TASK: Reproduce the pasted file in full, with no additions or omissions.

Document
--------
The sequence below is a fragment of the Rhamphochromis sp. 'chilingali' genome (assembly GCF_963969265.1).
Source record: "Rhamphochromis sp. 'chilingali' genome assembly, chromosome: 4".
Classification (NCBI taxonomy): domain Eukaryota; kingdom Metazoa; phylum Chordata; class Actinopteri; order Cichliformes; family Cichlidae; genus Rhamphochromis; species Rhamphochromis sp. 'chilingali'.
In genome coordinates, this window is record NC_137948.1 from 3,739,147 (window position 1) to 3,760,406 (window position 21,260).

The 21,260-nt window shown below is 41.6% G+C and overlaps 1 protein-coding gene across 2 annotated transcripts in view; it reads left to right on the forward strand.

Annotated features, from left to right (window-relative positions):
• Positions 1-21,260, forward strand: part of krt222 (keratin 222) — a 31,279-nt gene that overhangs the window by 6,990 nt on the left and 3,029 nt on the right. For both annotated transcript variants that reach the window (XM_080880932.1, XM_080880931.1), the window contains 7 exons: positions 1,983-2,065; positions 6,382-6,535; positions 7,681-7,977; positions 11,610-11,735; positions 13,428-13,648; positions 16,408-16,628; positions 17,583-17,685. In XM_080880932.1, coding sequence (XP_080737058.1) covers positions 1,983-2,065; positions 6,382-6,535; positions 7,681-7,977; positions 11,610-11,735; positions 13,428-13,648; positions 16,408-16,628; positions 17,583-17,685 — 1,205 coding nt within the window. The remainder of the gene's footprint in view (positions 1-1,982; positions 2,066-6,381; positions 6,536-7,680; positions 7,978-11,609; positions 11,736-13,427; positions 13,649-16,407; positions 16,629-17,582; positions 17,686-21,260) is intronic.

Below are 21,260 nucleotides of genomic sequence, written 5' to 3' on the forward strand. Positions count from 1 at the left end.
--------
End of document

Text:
The sequence below is a fragment of the Rhamphochromis sp. 'chilingali' genome (assembly GCF_963969265.1).
Source record: "Rhamphochromis sp. 'chilingali' genome assembly, chromosome: 4".
Classification (NCBI taxonomy): domain Eukaryota; kingdom Metazoa; phylum Chordata; class Actinopteri; order Cichliformes; family Cichlidae; genus Rhamphochromis; species Rhamphochromis sp. 'chilingali'.
In genome coordinates, this window is record NC_137948.1 from 3,739,147 (window position 1) to 3,760,406 (window position 21,260).

The 21,260-nt window shown below is 41.6% G+C and overlaps 1 protein-coding gene across 2 annotated transcripts in view; it reads left to right on the forward strand.

Annotated features, from left to right (window-relative positions):
• Positions 1-21,260, forward strand: part of krt222 (keratin 222) — a 31,279-nt gene that overhangs the window by 6,990 nt on the left and 3,029 nt on the right. For both annotated transcript variants that reach the window (XM_080880932.1, XM_080880931.1), the window contains 7 exons: positions 1,983-2,065; positions 6,382-6,535; positions 7,681-7,977; positions 11,610-11,735; positions 13,428-13,648; positions 16,408-16,628; positions 17,583-17,685. In XM_080880932.1, coding sequence (XP_080737058.1) covers positions 1,983-2,065; positions 6,382-6,535; positions 7,681-7,977; positions 11,610-11,735; positions 13,428-13,648; positions 16,408-16,628; positions 17,583-17,685 — 1,205 coding nt within the window. The remainder of the gene's footprint in view (positions 1-1,982; positions 2,066-6,381; positions 6,536-7,680; positions 7,978-11,609; positions 11,736-13,427; positions 13,649-16,407; positions 16,629-17,582; positions 17,686-21,260) is intronic.

Below are 21,260 nucleotides of genomic sequence, written 5' to 3' on the forward strand. Positions count from 1 at the left end.